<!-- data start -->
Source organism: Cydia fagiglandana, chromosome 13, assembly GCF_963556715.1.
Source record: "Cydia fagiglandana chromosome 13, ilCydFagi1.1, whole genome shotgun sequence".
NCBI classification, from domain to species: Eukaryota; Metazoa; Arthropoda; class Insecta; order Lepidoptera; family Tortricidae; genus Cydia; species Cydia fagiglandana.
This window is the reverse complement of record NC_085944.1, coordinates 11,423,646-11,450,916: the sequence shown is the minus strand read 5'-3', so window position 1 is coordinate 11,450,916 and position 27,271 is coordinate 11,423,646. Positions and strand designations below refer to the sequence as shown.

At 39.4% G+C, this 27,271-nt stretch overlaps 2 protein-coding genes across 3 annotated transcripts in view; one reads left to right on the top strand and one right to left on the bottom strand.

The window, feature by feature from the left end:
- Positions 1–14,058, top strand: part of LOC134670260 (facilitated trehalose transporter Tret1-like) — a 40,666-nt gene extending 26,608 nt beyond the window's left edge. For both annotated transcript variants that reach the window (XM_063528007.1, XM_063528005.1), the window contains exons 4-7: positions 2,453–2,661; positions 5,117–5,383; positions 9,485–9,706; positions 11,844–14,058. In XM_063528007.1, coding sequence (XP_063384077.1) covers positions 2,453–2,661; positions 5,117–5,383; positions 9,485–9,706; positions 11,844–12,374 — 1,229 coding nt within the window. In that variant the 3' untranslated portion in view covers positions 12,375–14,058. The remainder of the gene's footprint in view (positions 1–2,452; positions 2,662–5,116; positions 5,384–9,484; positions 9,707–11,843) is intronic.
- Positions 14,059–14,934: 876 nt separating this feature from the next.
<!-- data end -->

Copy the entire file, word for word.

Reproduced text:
Source organism: Cydia fagiglandana, chromosome 13, assembly GCF_963556715.1.
Source record: "Cydia fagiglandana chromosome 13, ilCydFagi1.1, whole genome shotgun sequence".
NCBI classification, from domain to species: Eukaryota; Metazoa; Arthropoda; class Insecta; order Lepidoptera; family Tortricidae; genus Cydia; species Cydia fagiglandana.
This window is the reverse complement of record NC_085944.1, coordinates 11,423,646-11,450,916: the sequence shown is the minus strand read 5'-3', so window position 1 is coordinate 11,450,916 and position 27,271 is coordinate 11,423,646. Positions and strand designations below refer to the sequence as shown.

At 39.4% G+C, this 27,271-nt stretch overlaps 2 protein-coding genes across 3 annotated transcripts in view; one reads left to right on the top strand and one right to left on the bottom strand.

The window, feature by feature from the left end:
- Positions 1–14,058, top strand: part of LOC134670260 (facilitated trehalose transporter Tret1-like) — a 40,666-nt gene extending 26,608 nt beyond the window's left edge. For both annotated transcript variants that reach the window (XM_063528007.1, XM_063528005.1), the window contains exons 4-7: positions 2,453–2,661; positions 5,117–5,383; positions 9,485–9,706; positions 11,844–14,058. In XM_063528007.1, coding sequence (XP_063384077.1) covers positions 2,453–2,661; positions 5,117–5,383; positions 9,485–9,706; positions 11,844–12,374 — 1,229 coding nt within the window. In that variant the 3' untranslated portion in view covers positions 12,375–14,058. The remainder of the gene's footprint in view (positions 1–2,452; positions 2,662–5,116; positions 5,384–9,484; positions 9,707–11,843) is intronic.
- Positions 14,059–14,934: 876 nt separating this feature from the next.